The Reserve Bank of India will be sensitive to dollar-rupee movement and correction on account of November 8 US presidential elections, Ananth Narayan, Head-Financial Markets, Standard Chartered Bank, told CNBC-TV18. There is a lot of reason to be cautious on the rupee, he added.
Despite the resurgence of dollar strength globally and the developments in Europe such as Italian referendum, the dollar-rupee equation may stabilise in the short term, according to Ananth Narayan, Head-Financial Markets, Standard Chartered Bank.
The Reserve Bank of India will be sensitive to dollar-rupee movement and correction on account of November 8 US presidential elections, Narayan told CNBC-TV18. In the medium-term, however, there is a lot of reason to be cautious on the rupee, he added.
Beside global markets are looking extremely uncertain due to factors like “Trumponomics” and in times like these, investors should look to use the stability to buy insurance and reduce unhedged exposures.
Going ahead, the money market will focus on Monetary Policy Committee’s (MPC) policies, he said. RBI’s MPC is slated to meet on December 7.
Below is the verbatim transcript of Ananth Narayan's interview to Latha Venkatesh, Sonia Shenoy & Anuj Singhal on CNBC-TV18.
Anuj: The headline was that rupee at all-time low but we all know that it has been a strong currency just like the dollar has been stronger but from here on nominal rates what is the trend?
A: Dollar-rupee in the short run will probably stabilise a bit despite all the news that we are hearing from Europe and despite a bit of resurgence of the dollar strength globally and the reason for that is a few numbers. One is of course the foreign currency non-resident (banks) FCNR(B) repayment is done and to that extent that temporary volatility that we saw is done and dusted. Second, we have also seen some corrections since November 8 elections to 2-2.5 percent and to that extent RBI will be sensitive on how dollar-rupee moves from here. Having said that in the medium run there is a lot of reason to be cautious on the rupee. The fact is we are 17 percent overvalued on real effective exchange rate (REER) terms. I know REER is a bit of an anachronistic measure but it still tells you that the rupee has ways to move and the rest of the world has moved forward. Second, we still have an overhang of unhedged currency exposures, which makes us a bit vulnerable to sharp moves and third, the global markets are looking extremely uncertain across Trumponomics, across what could happen with barriers, an inward looking polity trends for global growth and trade, all of it is looking extremely uncertain. In times like this one should use stability in the market to buy insurance and to reduce unhedged exposures.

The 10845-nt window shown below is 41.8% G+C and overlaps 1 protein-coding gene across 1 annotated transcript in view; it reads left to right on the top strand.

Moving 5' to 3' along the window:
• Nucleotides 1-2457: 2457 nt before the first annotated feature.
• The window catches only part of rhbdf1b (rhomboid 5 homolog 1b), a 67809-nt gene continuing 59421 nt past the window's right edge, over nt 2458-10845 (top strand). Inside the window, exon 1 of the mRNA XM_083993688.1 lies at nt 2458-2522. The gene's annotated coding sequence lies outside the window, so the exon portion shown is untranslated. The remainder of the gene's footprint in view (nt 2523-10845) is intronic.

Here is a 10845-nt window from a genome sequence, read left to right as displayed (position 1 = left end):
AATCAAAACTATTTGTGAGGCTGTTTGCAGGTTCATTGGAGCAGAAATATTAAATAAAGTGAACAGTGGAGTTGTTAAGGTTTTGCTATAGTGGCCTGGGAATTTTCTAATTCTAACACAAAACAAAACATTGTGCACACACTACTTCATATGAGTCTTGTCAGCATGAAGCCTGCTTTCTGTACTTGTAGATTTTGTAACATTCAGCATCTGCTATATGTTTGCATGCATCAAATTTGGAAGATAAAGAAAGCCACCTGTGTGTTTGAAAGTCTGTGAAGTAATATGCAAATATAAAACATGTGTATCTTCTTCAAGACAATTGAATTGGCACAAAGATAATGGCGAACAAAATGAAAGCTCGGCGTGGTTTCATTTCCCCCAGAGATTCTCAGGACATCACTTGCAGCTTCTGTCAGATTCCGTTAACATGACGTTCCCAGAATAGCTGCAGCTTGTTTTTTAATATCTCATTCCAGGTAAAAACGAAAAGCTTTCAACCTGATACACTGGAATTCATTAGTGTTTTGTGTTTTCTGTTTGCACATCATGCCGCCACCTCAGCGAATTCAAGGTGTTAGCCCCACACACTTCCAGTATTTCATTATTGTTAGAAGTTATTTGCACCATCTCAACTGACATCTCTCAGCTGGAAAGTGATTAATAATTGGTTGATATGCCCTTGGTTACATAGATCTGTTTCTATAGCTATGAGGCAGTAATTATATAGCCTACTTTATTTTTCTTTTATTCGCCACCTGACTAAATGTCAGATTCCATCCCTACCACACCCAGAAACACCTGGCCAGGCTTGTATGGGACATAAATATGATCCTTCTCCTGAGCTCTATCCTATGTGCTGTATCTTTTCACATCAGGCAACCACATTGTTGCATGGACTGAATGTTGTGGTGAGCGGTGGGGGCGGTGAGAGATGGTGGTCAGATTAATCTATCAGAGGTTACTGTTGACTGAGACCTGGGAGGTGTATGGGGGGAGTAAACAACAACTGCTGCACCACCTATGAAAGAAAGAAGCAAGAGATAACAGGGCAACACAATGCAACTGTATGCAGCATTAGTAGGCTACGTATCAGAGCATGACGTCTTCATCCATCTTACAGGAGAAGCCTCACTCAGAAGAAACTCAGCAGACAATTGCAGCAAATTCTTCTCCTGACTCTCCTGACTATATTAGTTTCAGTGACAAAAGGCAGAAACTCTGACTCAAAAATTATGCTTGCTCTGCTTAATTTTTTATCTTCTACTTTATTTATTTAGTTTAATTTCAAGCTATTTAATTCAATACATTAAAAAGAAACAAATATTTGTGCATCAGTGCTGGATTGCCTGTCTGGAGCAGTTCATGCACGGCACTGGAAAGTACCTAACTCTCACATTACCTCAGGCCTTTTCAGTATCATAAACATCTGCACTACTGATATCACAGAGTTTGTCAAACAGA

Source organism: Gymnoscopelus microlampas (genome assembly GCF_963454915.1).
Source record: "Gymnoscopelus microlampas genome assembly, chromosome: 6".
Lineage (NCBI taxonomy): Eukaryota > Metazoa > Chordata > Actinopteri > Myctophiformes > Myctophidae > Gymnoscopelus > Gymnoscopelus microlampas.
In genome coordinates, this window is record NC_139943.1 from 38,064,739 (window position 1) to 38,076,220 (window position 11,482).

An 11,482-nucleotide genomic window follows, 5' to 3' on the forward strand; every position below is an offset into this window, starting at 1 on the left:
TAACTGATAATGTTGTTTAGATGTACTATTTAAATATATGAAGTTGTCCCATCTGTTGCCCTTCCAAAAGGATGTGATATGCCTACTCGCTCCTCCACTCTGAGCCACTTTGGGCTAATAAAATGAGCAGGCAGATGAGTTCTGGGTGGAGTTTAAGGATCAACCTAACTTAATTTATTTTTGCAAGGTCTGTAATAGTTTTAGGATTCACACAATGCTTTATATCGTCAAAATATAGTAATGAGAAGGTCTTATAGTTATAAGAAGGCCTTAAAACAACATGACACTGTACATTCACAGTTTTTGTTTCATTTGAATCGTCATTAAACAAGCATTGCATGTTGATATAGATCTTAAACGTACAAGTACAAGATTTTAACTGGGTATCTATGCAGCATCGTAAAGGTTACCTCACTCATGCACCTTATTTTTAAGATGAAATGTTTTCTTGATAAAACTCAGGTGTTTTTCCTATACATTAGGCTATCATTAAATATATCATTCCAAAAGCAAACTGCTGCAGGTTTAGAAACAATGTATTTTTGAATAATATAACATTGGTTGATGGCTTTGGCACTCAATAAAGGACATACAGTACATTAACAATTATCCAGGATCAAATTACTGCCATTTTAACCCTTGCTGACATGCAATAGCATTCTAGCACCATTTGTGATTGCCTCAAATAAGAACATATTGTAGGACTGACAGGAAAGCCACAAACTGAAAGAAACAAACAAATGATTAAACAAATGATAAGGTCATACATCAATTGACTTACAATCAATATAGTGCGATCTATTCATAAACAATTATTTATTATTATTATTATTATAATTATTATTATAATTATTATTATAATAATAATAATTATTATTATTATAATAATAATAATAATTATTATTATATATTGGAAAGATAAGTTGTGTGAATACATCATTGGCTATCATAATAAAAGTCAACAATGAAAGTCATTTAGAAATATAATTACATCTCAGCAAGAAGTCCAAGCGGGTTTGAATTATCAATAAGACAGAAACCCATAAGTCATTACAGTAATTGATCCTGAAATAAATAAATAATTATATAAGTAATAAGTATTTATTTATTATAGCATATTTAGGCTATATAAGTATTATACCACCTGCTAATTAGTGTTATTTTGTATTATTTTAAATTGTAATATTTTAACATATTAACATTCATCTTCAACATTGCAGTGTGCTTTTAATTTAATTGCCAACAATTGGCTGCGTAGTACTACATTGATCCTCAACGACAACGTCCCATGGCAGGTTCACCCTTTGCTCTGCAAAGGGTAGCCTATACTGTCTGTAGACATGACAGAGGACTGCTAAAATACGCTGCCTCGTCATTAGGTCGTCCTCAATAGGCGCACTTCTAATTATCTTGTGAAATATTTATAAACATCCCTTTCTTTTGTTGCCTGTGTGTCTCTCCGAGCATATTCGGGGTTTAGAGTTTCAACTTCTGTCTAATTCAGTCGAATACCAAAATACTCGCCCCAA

Latha: Money markets - where do we go from here. What is in the money market's thinking now in terms of the cash reserve ratio (CRR) rollback? Will it happen on December 7, how much will happen and if you are going to get competition from 6 lakh crore of Market Stabilisation Scheme (MSS) bonds, is there a ceiling to how much 10-year can rise, how much the 10-year yields can fall?
A: The money market will focus on the next two days of the monetary policy committee (MPC) meeting and the results thereof. However, these are tricky times for both the MPC and the market as a whole. We do seem to be getting different indicators or different impulses in the short run versus the long-term. In the short run there is a shock in the system, growth will be softer, liquidity is high, inflation could be softer and one could argue for the need for transmission for lower rates, for lending to take a fillip both into consumption and into investments.